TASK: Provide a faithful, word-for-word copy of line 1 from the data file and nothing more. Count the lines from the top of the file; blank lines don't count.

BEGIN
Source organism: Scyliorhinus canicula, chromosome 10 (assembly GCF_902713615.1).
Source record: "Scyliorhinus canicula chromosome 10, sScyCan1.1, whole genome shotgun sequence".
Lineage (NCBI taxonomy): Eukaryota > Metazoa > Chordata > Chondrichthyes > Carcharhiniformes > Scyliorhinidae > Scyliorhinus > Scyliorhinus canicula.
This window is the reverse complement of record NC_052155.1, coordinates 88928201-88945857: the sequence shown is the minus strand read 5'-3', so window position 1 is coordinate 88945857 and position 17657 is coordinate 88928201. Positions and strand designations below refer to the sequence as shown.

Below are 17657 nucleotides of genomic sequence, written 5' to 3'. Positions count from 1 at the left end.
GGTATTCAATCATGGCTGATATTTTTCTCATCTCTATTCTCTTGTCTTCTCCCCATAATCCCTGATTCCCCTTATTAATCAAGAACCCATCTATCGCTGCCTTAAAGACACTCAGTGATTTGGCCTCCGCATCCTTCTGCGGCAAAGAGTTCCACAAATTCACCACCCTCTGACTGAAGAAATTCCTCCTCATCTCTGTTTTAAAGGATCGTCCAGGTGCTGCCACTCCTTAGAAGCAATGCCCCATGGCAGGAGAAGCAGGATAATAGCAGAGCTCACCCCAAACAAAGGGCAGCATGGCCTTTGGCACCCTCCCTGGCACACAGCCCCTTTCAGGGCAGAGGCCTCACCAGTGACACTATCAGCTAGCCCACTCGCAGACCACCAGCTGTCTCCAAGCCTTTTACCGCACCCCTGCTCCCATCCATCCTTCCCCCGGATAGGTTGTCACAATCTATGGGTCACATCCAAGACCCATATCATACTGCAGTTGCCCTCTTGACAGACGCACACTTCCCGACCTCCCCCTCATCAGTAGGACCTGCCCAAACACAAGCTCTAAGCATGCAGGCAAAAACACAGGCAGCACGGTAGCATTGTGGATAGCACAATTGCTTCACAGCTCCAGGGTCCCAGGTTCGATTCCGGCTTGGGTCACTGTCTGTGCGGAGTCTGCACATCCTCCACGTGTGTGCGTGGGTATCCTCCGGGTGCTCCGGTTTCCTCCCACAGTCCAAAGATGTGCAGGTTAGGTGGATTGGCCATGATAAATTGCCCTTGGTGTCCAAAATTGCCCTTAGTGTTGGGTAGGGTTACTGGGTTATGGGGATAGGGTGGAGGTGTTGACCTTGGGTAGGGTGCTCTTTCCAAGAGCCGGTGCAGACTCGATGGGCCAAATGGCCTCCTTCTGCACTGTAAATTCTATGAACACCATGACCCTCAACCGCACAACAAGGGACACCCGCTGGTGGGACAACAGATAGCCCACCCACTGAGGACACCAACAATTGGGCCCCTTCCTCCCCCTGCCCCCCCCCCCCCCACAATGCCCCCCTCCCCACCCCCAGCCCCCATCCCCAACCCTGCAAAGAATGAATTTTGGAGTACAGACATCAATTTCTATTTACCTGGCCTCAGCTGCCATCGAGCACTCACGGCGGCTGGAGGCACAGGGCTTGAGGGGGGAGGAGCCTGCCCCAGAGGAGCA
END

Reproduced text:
Source organism: Scyliorhinus canicula, chromosome 10 (assembly GCF_902713615.1).